Pataki supports diverting LGA flights to JFK: Beep

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Queens Borough President Claire Shulman said Gov. George Pataki favors diverting some flights from overburdened LaGuardia Airport to Kennedy Airport, which Shulman said she would support in exchange for his backing a one-seat AirTrain ride to Manhattan.

Shulman, in a session with the TimesLedger last week, said her office has set aside $650 million in Metropolitan Transportation Authority money to pay for a one-seat AirTrain.

“I do have the money for a one-seat ride,” Shulman said, adding that former MTA Chairman Virgil Conway “put that money in the budget when he was running the MTA. I presume the money is still there.”

Shulman described a meeting in Washington late last year with Transportation Secretary Rodney Slater, who suggested that some flights at heavily congested LaGuardia could be diverted to Kennedy to relieve the burden on the northern Queens airport.

“I said, “Give me a one-seat ride from Manhattan to Kennedy and we'll do it.’ Well, like he never really heard of that,” Shulman said.

“The interesting thing and something you might want to look into is that the governor just said ‘we know you can do a flyover (diverting LaGuardia flights to JFK) and make a one-seat ride from Manhattan to Kennedy,’” the borough president said.

“The governor said he wants to do that,” Shulman said of the LaGuardia-to JFK flight diversions proposal. “It’s a smart thing to do because it could alleviate a lot of the air traffic.”

Shulman said original plans called for AirTrain cars to be capable of running on Long Island Rail Road tracks. The AirTrain, now under construction in southeast Queens, will run back and forth to JFK from Jamaica Station, where passengers will have to switch to the LIRR to complete the Manhattan segment of the trip.

“Then we discover that the cars they bought for the AirTrain are not compatible — it is not that they wouldn’t fit on the (LIRR) tracks but the cars are too lightweight.

“But they were supposed to be. I mean, that was the whole idea.”

Tony Cracciolo, Port Authority Capital Projects manager, said the AirTrain cars, the first of which have arrived, are not heavy enough to meet federal crash test requirements. Cracciolo said since the AirTrain was designed to run automatically by remote control, as do most light rail systems at U.S. airports, there is no cab for a train operator.

AirTrain is scheduled to start service in 2003.

Shulman acknowledged other city transportation projects are demanding money.

She mentioned, for instance, that state Assembly Speaker Sheldon Silver (D-Manhattan) is pushing a Second Avenue subway and U.S. Rep. Gregory Meeks (D-St.Albans), among others, want to bring the Long Island Rail Road into Grand Central Terminal.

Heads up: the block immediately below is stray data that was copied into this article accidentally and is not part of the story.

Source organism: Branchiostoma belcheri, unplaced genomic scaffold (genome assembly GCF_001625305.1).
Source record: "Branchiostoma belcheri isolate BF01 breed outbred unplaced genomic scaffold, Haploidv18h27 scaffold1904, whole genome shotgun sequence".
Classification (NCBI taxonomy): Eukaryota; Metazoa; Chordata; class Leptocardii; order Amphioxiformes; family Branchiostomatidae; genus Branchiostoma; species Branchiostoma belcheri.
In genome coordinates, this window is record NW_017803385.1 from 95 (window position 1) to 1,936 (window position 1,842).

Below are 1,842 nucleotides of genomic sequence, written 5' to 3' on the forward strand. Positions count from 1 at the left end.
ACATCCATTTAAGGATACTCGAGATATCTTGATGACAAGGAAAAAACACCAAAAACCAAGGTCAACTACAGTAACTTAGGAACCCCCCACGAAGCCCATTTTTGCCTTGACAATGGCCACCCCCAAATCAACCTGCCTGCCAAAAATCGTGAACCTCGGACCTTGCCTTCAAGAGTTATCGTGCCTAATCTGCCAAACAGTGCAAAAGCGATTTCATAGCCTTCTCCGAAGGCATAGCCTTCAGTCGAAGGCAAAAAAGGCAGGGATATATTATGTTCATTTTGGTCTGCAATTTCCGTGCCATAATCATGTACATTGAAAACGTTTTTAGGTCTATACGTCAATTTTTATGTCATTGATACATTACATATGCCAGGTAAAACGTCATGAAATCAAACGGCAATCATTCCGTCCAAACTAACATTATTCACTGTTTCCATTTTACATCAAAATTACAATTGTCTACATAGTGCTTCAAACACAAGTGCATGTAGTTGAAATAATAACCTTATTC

“The amount of money is limited and it depends on what your priorities are,” Shulman said. “But if the governor says ‘let’s do the fly-over’ (sending some LaGuardia flights to Kennedy), then that makes it the priority for transportation money.”

The idea of a rapid transit link from Manhattan to Kennedy Airport has been discussed for decades and construction of the JFK-to-Jamaica portion began only recently — long after such rail systems at other major U.S. airports, including Atlanta, Seattle, Houston, Dallas-Fort Worth, Tampa and San Francisco had been running for years.

As for LaGuardia, it accounted for nearly a quarter of all delays in the United States last year and in September 2000 handled nearly 1,600 flights in a 24-hour period. Many passengers spent more time waiting for takeoff than in the flights to their destinations.

The aviation traffic jams at LaGuardia worsened rapidly about a year ago after Congress passed legislation called the Wendell R. Ford Aviation Investment Act for the 21st Century, more popularly known as Air-21. Within weeks several airlines collectively added a total of 608 news flights at LaGuardia.

The legislation permits unlimited flights by what the new law termed regional jets carrying no more than 70 passengers to underserved airports, where lack of competition had long resulted in fares that many travelers said were exorbitantly priced.

Delays at LaGuardia reached the point that the Port Authority imposed a moratorium on new flights in September. The Federal Aviation Administration in December 2000 conducted a lottery for arrival and departure slots among airlines, which further cut back on flights at the beleaguered LaGuardia.

The lottery is scheduled to end in September at which time a more permanent solution is expected to be found. If not, U.S. Reps. Joseph Crowley (D-Jackson Heights) and Carolyn McCarthy (D-Mineola) have introduced legislation to extend the lottery.

“There has to be some reasonable schedule for jets coming in and out of LaGuardia,” Shulman said. “LaGuardia is extremely important to the business interests of the city.”

Reach Betsy Scheinbart by e-mail at Timesledgr@aol.com or call 229-0300, Ext. 138.

Posted 7:05 pm, October 10, 2011
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